In April 2022, a team from CEMEX unexpectedly uncovered the remains of a rare Elizabethan-era ship, while dredging for aggregates at a quarry on the Dungeness headland, in Kent.
Found some 300 metres from the coast, the discovery stumped the quarry team, who contacted archaeologists from Wessex Archaeology to study the remains.
Recognising the significance of this extraordinary discovery, Kent County Council enlisted specialist support and emergency funding from Historic England, and this exciting find has now been featured on the latest episode of Digging for Britain.
Professor Alice Roberts said: “This was one of those completely unexpected finds. Who expects to find a historic shipwreck in a quarry?! Luckily the workers recognised they’d stumbled on something quite extraordinary and called in the experts from Wessex Archaeology. This large piece of a hull is so well preserved, it’s giving us precious insights into Elizabethan shipbuilding.”
Very few English-built 16th-century vessels survive, making this a rare discovery from what was a fascinating period in the history of seafaring. The late 16th century was a period of great expansion of trade, with the English Channel serving as a major route on Europe’s Atlantic seaboard. Although the ship remains unidentified, it represents an era when English vessels and ports played an important role in this busy traffic.
Over 100 timbers from the ship’s hull were recovered, with dendrochronological analysis, funded by Historic England, dating the timbers that built the ship to between 1558 and 1580 and confirming it was made of English oak. This places the ship at a transitional period in Northern European ship construction, when ships are believed to have moved from a traditional clinker construction (as seen in Viking vessels) to frame-first-built ships (as recorded here), where the internal framing is built first and flush-laid planking is later added to the frames to create a smooth outer hull. This technique is similar to what was used on the Mary Rose, built between 1509 and 1511, and the ships that would explore and settle along the Atlantic coastlines of the New World.
Andrea Hamel, Marine Archaeologist at Wessex Archaeology, said: “To find a late 16th-century ship preserved in the sediment of a quarry was an unexpected but very welcome find indeed. The ship has the potential to tell us so much about a period where we have little surviving evidence of shipbuilding but yet was such a great period of change in ship construction and seafaring.”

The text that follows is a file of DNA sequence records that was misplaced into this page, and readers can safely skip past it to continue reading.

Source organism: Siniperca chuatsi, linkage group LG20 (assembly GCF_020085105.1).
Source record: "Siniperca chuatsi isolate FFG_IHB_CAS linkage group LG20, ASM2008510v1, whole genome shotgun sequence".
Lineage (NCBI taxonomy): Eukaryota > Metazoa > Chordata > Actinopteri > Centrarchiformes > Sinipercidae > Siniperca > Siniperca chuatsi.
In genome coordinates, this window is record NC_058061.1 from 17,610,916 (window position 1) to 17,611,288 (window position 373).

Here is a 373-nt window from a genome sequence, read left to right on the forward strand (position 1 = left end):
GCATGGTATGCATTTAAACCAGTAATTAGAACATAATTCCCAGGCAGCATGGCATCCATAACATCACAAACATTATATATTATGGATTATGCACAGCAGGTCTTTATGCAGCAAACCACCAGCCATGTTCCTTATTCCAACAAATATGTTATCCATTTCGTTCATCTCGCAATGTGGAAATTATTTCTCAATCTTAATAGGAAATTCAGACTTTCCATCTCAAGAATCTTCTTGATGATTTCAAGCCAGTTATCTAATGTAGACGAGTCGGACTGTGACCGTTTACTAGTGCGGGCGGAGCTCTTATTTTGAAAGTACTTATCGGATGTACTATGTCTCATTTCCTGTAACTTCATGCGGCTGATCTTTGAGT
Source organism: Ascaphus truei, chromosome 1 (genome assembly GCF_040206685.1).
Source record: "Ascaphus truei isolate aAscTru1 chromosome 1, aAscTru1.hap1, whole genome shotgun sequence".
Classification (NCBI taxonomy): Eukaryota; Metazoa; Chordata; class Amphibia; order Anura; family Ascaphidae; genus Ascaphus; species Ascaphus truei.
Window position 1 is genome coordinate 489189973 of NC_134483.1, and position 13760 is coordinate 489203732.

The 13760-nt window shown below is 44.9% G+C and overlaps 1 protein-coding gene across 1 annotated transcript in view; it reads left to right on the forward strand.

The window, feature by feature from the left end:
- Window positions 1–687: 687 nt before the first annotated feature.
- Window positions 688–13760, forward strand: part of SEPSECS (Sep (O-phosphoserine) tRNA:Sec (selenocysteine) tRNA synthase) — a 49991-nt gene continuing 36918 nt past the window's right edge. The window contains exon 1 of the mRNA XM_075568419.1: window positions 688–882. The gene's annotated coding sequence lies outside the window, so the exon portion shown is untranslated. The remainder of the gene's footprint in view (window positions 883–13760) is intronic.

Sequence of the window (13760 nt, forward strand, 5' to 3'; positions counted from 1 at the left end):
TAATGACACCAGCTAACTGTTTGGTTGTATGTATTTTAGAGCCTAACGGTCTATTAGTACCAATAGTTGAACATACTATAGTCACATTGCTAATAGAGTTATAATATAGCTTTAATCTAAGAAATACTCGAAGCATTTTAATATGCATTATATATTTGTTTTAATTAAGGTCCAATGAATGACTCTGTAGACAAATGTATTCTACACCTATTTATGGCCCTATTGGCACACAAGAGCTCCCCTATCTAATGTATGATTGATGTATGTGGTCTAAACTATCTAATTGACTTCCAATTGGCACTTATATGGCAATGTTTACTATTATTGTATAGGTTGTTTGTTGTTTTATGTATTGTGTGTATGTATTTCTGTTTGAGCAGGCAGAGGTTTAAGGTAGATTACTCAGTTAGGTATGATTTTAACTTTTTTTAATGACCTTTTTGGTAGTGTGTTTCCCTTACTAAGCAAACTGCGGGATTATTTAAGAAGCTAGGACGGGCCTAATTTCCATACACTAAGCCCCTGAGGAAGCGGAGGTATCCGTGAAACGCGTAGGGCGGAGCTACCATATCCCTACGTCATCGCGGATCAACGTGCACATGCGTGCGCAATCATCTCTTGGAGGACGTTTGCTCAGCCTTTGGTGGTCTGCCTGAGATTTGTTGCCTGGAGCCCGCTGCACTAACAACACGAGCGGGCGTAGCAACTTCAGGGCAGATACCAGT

Although uncovered 300 metres from the sea in what is today a quarry, experts believe the site would have once been on the coastline, and that the ship either wrecked on the shingle headland or was discarded at the end of its useful life. Its discovery presents a fascinating opportunity to understand the development of the coast, ports and shipping of this stretch of the Kent coast.
Antony Firth, Head of Marine Heritage Strategy at Historic England, said: “The remains of this ship are really significant, helping us to understand not only the vessel itself but the wider landscape of shipbuilding and trade in this dynamic period. CEMEX staff deserve our thanks for recognising that this unexpected discovery is something special and for seeking archaeological assistance. Historic England has been very pleased to support the emergency work by Kent County Council and Wessex Archaeology, and to see the results shared in the new season of Digging for Britain.”
Using laser scanning and digital photography, archaeologists from Wessex Archaeology have recorded the ship. Once their work is complete the timbers will be reburied in the quarry lake where they were uncovered so that the silt can continue to preserve the remains.
The story of this rare Elizabethan ship is featured on Digging for Britain, which can be found on BBC iPlayer.
Photo credit: Wessex Archaeology